India braces for surge in terror
By Sudha Ramachandran
BANGALORE - The serial blasts that killed 80 people and injured 200 in the
western Indian city of Jaipur on Tuesday occurred less than a week after a
major infiltration attempt by militants was thwarted on the international
border with Pakistan in Jammu and Kashmir state.
That incident set off a heavy exchange of fire along the border, the first
major flareup since an India-Pakistan ceasefire took effect in 2003.
Intelligence contacts have told Asia Times Online that while there is "no
direct cause-effect link" between the incidents on the border and the Jaipur
blasts, the former indicate that "infiltration from across the border in
Pakistan will increase as summer
progresses and more attacks like the ones at Jaipur can be expected".
The contacts point out that in a week from now, Indian Foreign Minister Pranab
Mukherjee goes to the Pakistani capital Islamabad for his first interaction
with the new government there. The "composite dialogue" between the countries,
in cold storage for several months, will be revived.
The possibility of elements in Pakistan's Inter-Services Intelligence (ISI)
seeking to disrupt this process with terror attacks in India cannot be ruled
out. The ISI is known to have acted in the past to weaken initiatives by
democratic governments in Pakistan to normalize relations with India. Pakistan
only ended nearly eight years of military rule with parliamentary elections in
Any surge in violence is unlikely to be restricted to Jammu and Kashmir. Over
the past couple of years, jihadi groups have clearly indicated that their
agenda extends across India. They have carried out attacks in places as far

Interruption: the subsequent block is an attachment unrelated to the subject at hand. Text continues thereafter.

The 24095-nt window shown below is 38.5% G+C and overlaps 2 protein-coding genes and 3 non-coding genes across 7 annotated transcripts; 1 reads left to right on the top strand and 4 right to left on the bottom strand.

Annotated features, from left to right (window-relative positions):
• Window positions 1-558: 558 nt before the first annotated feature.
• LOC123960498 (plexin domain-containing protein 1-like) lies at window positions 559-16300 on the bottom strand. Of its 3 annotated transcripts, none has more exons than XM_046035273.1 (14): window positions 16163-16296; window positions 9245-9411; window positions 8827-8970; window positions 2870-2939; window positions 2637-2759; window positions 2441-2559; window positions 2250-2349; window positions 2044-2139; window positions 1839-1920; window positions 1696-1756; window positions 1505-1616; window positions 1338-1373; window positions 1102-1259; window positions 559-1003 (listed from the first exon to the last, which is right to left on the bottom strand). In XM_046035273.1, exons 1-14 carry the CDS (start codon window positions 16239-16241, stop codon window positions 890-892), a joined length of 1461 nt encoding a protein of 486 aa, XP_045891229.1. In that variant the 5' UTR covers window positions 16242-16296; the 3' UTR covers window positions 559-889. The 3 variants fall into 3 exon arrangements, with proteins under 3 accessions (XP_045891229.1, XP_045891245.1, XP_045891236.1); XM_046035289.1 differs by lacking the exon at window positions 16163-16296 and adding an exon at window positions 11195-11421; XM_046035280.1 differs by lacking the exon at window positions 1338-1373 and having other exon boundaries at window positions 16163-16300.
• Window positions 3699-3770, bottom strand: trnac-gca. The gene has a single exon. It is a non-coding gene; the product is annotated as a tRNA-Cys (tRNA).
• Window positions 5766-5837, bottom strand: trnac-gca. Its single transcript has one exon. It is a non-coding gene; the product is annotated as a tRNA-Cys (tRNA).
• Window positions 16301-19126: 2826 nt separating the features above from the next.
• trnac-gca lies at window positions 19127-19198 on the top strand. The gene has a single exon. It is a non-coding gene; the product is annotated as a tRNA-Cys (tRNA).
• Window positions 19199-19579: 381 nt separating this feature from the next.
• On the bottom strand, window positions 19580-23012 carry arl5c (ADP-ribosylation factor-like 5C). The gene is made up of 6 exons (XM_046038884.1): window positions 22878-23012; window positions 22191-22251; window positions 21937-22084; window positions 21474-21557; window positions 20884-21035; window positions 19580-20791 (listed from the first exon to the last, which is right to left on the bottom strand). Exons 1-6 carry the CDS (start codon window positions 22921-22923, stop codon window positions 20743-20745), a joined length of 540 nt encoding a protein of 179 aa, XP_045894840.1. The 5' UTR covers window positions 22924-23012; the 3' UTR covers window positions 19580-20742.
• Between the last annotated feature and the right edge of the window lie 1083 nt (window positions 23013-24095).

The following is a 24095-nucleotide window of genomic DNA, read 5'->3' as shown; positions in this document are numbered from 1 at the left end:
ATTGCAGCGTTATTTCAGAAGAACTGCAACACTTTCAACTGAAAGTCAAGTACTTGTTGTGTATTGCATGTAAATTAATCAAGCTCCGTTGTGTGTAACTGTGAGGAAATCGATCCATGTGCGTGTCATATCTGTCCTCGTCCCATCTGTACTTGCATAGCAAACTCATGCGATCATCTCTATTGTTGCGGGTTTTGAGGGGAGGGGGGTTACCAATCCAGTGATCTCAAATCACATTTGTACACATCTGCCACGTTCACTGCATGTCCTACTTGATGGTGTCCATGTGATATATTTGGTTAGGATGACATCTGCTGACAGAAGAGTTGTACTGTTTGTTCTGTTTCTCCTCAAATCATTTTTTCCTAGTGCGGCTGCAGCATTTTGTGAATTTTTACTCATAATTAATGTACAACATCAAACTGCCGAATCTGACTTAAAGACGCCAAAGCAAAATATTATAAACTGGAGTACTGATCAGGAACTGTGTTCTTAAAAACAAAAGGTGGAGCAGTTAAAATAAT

apart as Ajmer, Panipat, Bangalore, Hyderabad, Kolkata, Varanasi, Rampur,
Lucknow, Delhi, Mumbai, Gandhinagar, Faizabad, Ayodhya, Malegaon and now
Jaipur. There are now few states in India that have not fallen under the shadow
of the jihadis.
In 2007, outside Jammu and Kashmir and the turbulent northeast and excluding
deaths due to Maoist violence in the country, civilian deaths from terrorist
attacks ran into several hundreds.
No terror outfit has so far claimed responsibility for Tuesday's blasts in
Jaipur, the capital of Rajasthan state, although about a dozen suspects have
been detained. Intelligence contacts say the needle of suspicion points to the
Harkat-ul Jihad al-Islami (HuJI) and the Lashkar-e-Toiba (LeT), with Students
Islamic Movement of India (SIMI) operatives providing the local logistical
The HuJI is a Bangladesh-based jihadi outfit and the LeT is Pakistan-based.
Both have links with al-Qaeda and are constituents of the International Islamic
Front, an umbrella organization founded by Osama bin Laden in 1998.
The string of eight blasts occurred on the 10th anniversary of India's nuclear
tests at Pokhran, 500 kilometers from Jaipur. Noted terrorism expert B Raman
said the "blasts could be to send across the message that India may have
nuclear power, but you are powerless against terrorism".
The significance of the date notwithstanding, it does seem that the blasts were
aimed at stirring communal trouble rather than sending out a message - there
are a large number of Hindu temples in the vicinity of the attacks.
A curfew has been declared in parts of Jaipur to prevent the eruption of riots.
The blast sites are close to the communally sensitive Ramganj area, which
witnessed communal riots in 1992 following the demolition of the Babri Masjid
in Ayodhya by Hindu hardliners.
Although this is the first terrorist attack ever in Jaipur, Rajasthan is no
stranger to terrorist activity. The state borders Pakistan. Consignments of
cartridges, explosives and detonators have been interdicted in the past in the
state. Intelligence sources say the SIMI, a banned outfit, has sleeper cells in
Rajasthan. In October last year, a powerful bomb blast occurred in a highly
revered Sufi shrine of Khwaja Moinuddin Chisthi in Ajmer, 135 kilometers
southwest of Jaipur. That blast left two people dead and 17 others injured.
Located 265 kilometers to the west of the capital Delhi, Jaipur is also known